Julianna Baggott doesn't regret becoming her mother’s confessor, because through listening to all these (true or false) family stories (as she calls them a shared humanity) and how they evoked her closeness to her mother, she developed a passion for writing and storytelling and a taste for magical realism with a hint of absurdism. André Aciman’s essay is a love “letter” to his deaf mother, and how living with a mother who never listens has taught him a new kind of language, one not made of words, but of perception through tactile movements, physical touches, and immediate gestures.

Filgate has done a magnificent job of gathering pieces written with love and passion. But I am not sure the physical aspect of the book conveys this high quality. If I had seen this book on the shelf of a bookstore, I would have assumed the book was more in the genre of chick-lit or much lighter kind of literature. Of course, with a second glance, I might have remembered the women’s march, the pink pussy hats, and link the color of the book cover to that movement. Still, it is not obvious that every reader would go that far.

If writing fiction needs a significant amount of dreams and vision, the personal essay form flourishes on immediacy and vulnerability. If literature defines and defies the human condition with imagination and freedom, a personal essay reveals one’s concealed truth — usually something inadequate and judged harshly by the society — these secrets act like an obstacle, even a prison, to the person’s happiness.

Reading each personal essay is like starting from the end and going backward through unfamiliar reminiscences of one’s life, uncovering an understanding of what has happened and how you have morphed into the person you are today. Unlike reading fiction, where the reader is carried safely into the realm of a new world (while all along aware of the fictional nature of this temporary shift) reading a personal essay can be dangerous, like real life. It removes the safety gap between the author and the reader through palpable details of a stranger’s most intimate revelation, and it opens reader’s eyes to a shared universal truth, lived both through the act of reading and the narration itself. In this sense, what is said is as important as what is unsaid — the silences in hope of reaching closure to the past. And this is how the mere concept of the “book” itself disappears, and, for the reader, what remains is the astonishment of unimaginable emotions.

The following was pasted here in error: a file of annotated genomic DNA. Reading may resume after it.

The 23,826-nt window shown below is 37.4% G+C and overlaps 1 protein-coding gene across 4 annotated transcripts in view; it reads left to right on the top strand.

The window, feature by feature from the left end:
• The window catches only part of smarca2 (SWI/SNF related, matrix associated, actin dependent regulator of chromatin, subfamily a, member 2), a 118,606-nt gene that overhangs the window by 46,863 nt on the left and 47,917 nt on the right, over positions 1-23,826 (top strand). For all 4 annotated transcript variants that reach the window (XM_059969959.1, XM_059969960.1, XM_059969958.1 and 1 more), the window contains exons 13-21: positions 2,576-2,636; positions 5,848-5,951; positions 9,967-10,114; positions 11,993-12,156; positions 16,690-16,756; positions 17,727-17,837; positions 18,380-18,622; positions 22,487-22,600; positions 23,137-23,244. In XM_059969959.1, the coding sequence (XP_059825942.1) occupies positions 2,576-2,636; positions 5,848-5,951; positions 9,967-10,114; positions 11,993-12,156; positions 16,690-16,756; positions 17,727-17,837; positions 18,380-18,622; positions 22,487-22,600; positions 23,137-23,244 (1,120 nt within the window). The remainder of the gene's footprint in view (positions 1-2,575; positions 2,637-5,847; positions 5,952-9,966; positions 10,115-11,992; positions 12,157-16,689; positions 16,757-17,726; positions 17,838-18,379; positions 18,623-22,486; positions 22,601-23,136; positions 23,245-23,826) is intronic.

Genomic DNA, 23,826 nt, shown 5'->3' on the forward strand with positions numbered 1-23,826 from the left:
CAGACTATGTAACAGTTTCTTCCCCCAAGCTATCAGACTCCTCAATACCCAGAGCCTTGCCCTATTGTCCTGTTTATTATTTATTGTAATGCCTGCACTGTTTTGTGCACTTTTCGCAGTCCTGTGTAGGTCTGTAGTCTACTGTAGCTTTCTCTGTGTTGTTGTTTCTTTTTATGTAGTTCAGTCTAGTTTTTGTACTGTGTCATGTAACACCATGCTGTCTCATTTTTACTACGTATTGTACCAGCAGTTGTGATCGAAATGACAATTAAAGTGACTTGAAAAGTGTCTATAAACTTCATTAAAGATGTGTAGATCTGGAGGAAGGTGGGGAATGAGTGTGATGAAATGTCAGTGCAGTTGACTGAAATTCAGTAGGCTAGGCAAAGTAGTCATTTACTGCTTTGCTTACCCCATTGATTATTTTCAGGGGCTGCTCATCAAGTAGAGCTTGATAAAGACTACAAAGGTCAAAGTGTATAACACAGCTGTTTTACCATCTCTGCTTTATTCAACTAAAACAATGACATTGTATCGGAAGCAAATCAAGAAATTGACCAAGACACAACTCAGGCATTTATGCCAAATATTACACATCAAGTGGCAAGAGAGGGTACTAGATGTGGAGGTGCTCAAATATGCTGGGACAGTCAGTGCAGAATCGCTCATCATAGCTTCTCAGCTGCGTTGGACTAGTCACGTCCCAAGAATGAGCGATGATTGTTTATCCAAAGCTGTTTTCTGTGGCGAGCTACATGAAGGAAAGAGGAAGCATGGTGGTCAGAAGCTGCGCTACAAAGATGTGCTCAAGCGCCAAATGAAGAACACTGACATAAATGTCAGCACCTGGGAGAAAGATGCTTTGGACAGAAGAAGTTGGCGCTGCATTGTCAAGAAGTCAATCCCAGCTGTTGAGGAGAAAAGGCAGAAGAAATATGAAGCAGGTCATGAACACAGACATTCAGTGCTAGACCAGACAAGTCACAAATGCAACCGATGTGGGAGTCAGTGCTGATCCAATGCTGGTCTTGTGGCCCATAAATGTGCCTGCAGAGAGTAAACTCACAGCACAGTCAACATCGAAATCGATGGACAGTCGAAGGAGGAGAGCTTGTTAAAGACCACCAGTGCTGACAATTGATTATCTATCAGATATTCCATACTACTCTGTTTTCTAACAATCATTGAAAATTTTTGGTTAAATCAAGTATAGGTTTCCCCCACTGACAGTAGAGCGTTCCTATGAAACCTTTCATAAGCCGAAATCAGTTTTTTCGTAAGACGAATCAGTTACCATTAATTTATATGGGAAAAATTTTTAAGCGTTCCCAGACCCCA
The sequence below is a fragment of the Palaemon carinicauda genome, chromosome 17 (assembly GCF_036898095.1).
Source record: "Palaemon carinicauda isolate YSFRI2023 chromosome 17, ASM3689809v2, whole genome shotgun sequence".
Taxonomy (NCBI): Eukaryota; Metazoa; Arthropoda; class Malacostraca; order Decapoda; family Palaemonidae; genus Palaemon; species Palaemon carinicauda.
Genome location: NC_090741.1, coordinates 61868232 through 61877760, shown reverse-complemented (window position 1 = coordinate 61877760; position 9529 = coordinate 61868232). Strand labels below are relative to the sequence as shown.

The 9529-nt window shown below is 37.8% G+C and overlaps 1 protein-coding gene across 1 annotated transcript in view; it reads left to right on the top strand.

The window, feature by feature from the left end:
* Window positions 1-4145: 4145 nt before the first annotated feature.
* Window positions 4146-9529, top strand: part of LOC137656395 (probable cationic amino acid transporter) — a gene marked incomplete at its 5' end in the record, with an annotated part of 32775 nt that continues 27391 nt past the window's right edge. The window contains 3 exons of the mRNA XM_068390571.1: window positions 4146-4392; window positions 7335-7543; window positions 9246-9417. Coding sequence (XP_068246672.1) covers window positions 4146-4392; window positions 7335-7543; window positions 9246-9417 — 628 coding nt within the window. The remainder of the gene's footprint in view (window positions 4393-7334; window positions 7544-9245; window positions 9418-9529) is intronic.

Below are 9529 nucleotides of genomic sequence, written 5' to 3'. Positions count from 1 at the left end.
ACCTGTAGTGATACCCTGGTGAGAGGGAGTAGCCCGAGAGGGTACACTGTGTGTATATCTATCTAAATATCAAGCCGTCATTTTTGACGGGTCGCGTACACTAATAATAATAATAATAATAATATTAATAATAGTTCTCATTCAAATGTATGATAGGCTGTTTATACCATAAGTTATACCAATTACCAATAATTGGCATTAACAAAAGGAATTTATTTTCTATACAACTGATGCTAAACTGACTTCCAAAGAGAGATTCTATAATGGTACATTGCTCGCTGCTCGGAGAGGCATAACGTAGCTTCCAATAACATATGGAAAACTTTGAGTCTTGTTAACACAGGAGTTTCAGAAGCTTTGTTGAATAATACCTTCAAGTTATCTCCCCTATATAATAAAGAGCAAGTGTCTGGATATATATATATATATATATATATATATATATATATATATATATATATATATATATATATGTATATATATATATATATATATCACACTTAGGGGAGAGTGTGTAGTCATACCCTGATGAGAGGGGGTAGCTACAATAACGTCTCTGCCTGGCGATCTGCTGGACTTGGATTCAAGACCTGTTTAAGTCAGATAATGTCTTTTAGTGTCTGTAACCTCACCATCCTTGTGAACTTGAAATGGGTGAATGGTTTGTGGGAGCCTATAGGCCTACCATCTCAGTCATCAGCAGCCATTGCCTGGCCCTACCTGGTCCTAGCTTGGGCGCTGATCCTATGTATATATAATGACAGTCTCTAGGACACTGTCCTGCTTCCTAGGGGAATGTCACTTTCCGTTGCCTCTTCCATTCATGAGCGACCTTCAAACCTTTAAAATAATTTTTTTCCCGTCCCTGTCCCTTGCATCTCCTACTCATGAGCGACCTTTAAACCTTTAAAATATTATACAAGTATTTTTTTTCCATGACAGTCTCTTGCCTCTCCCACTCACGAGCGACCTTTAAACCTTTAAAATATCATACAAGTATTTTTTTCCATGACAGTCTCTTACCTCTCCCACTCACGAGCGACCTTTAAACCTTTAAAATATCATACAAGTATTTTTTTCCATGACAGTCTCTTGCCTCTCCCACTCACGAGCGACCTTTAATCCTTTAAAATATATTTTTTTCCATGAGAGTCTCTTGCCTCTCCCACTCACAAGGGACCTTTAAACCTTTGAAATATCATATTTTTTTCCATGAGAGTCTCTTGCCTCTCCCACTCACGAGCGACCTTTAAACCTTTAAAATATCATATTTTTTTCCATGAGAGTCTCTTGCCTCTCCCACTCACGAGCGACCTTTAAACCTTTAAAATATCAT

Azarin Sadegh is a 2011 PEN America Emerging Voices fellow. Her work has appeared in Chicago Sun-Times, Coast Magazine,, and various anthologies.

LARB Contributor

Azarin Sadegh, a 2011 PEN USA Emerging Voices fellow, and a 2010 UCLA Kirkwood Award nominee, was born in Shahi, Iran. She went to France, studied Computer Science and years later moved to California. In 2006, she realized she couldn’t live without a dream, so she took a writing class through UCLA Extension Writer’s Program. Her work has appeared in the Chicago Sun-Times, Coast Magazine,, and various anthologies. A resident of Aliso Viejo, she is working on a novel, The Suicide Note.